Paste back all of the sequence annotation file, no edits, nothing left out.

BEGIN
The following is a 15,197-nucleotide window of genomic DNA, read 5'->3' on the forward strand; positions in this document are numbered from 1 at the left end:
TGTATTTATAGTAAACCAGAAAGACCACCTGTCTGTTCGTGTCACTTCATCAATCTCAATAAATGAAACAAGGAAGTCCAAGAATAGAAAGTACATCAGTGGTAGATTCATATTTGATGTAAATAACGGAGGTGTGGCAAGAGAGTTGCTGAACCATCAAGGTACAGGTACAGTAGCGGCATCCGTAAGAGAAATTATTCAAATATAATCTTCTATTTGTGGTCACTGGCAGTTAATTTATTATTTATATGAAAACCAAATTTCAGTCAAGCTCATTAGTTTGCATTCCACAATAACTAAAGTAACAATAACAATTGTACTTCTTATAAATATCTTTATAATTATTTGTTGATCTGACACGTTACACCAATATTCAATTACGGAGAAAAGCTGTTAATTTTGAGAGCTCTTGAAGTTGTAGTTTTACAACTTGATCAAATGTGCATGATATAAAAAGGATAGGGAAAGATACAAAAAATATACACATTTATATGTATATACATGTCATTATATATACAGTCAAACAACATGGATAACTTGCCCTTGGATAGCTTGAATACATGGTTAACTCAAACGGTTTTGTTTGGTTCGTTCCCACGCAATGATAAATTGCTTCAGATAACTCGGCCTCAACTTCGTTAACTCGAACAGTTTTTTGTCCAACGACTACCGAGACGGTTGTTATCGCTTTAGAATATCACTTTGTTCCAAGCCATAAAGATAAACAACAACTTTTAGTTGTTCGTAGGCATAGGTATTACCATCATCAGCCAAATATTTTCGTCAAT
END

The following is a 15,197-nucleotide window of genomic DNA, read 5'->3' on the forward strand; positions in this document are numbered from 1 at the left end:
TGTATTTATAGTAAACCAGAAAGACCACCTGTCTGTTCGTGTCACTTCATCAATCTCAATAAATGAAACAAGGAAGTCCAAGAATAGAAAGTACATCAGTGGTAGATTCATATTTGATGTAAATAACGGAGGTGTGGCAAGAGAGTTGCTGAACCATCAAGGTACAGGTACAGTAGCGGCATCCGTAAGAGAAATTATTCAAATATAATCTTCTATTTGTGGTCACTGGCAGTTAATTTATTATTTATATGAAAACCAAATTTCAGTCAAGCTCATTAGTTTGCATTCCACAATAACTAAAGTAACAATAACAATTGTACTTCTTATAAATATCTTTATAATTATTTGTTGATCTGACACGTTACACCAATATTCAATTACGGAGAAAAGCTGTTAATTTTGAGAGCTCTTGAAGTTGTAGTTTTACAACTTGATCAAATGTGCATGATATAAAAAGGATAGGGAAAGATACAAAAAATATACACATTTATATGTATATACATGTCATTATATATACAGTCAAACAACATGGATAACTTGCCCTTGGATAGCTTGAATACATGGTTAACTCAAACGGTTTTGTTTGGTTCGTTCCCACGCAATGATAAATTGCTTCAGATAACTCGGCCTCAACTTCGTTAACTCGAACAGTTTTTTGTCCAACGACTACCGAGACGGTTGTTATCGCTTTAGAATATCACTTTGTTCCAAGCCATAAAGATAAACAACAACTTTTAGTTGTTCGTAGGCATAGGTATTACCATCATCAGCCAAATATTTTCGTCAAT